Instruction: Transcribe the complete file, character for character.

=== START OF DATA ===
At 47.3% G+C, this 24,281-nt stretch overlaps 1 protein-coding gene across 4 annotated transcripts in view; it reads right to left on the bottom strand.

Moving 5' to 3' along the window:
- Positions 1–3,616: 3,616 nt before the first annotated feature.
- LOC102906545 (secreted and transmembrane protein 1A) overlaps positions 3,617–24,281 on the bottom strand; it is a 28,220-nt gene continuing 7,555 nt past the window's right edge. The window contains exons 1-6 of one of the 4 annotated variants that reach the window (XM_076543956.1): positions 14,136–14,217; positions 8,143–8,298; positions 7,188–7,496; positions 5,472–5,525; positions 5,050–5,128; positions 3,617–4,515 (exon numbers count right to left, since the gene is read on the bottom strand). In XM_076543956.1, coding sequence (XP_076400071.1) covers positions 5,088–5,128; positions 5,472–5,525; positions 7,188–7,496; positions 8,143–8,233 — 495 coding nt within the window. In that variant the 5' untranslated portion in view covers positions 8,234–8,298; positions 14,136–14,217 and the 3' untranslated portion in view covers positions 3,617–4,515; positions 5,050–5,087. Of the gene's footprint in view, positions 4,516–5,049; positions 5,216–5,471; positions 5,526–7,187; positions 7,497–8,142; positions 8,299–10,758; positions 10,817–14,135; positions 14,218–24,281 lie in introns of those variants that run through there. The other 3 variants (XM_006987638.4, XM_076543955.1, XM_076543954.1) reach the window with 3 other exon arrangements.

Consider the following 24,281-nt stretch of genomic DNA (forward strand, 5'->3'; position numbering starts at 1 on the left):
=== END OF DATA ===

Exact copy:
At 47.3% G+C, this 24,281-nt stretch overlaps 1 protein-coding gene across 4 annotated transcripts in view; it reads right to left on the bottom strand.

Moving 5' to 3' along the window:
- Positions 1–3,616: 3,616 nt before the first annotated feature.
- LOC102906545 (secreted and transmembrane protein 1A) overlaps positions 3,617–24,281 on the bottom strand; it is a 28,220-nt gene continuing 7,555 nt past the window's right edge. The window contains exons 1-6 of one of the 4 annotated variants that reach the window (XM_076543956.1): positions 14,136–14,217; positions 8,143–8,298; positions 7,188–7,496; positions 5,472–5,525; positions 5,050–5,128; positions 3,617–4,515 (exon numbers count right to left, since the gene is read on the bottom strand). In XM_076543956.1, coding sequence (XP_076400071.1) covers positions 5,088–5,128; positions 5,472–5,525; positions 7,188–7,496; positions 8,143–8,233 — 495 coding nt within the window. In that variant the 5' untranslated portion in view covers positions 8,234–8,298; positions 14,136–14,217 and the 3' untranslated portion in view covers positions 3,617–4,515; positions 5,050–5,087. Of the gene's footprint in view, positions 4,516–5,049; positions 5,216–5,471; positions 5,526–7,187; positions 7,497–8,142; positions 8,299–10,758; positions 10,817–14,135; positions 14,218–24,281 lie in introns of those variants that run through there. The other 3 variants (XM_006987638.4, XM_076543955.1, XM_076543954.1) reach the window with 3 other exon arrangements.

Consider the following 24,281-nt stretch of genomic DNA (forward strand, 5'->3'; position numbering starts at 1 on the left):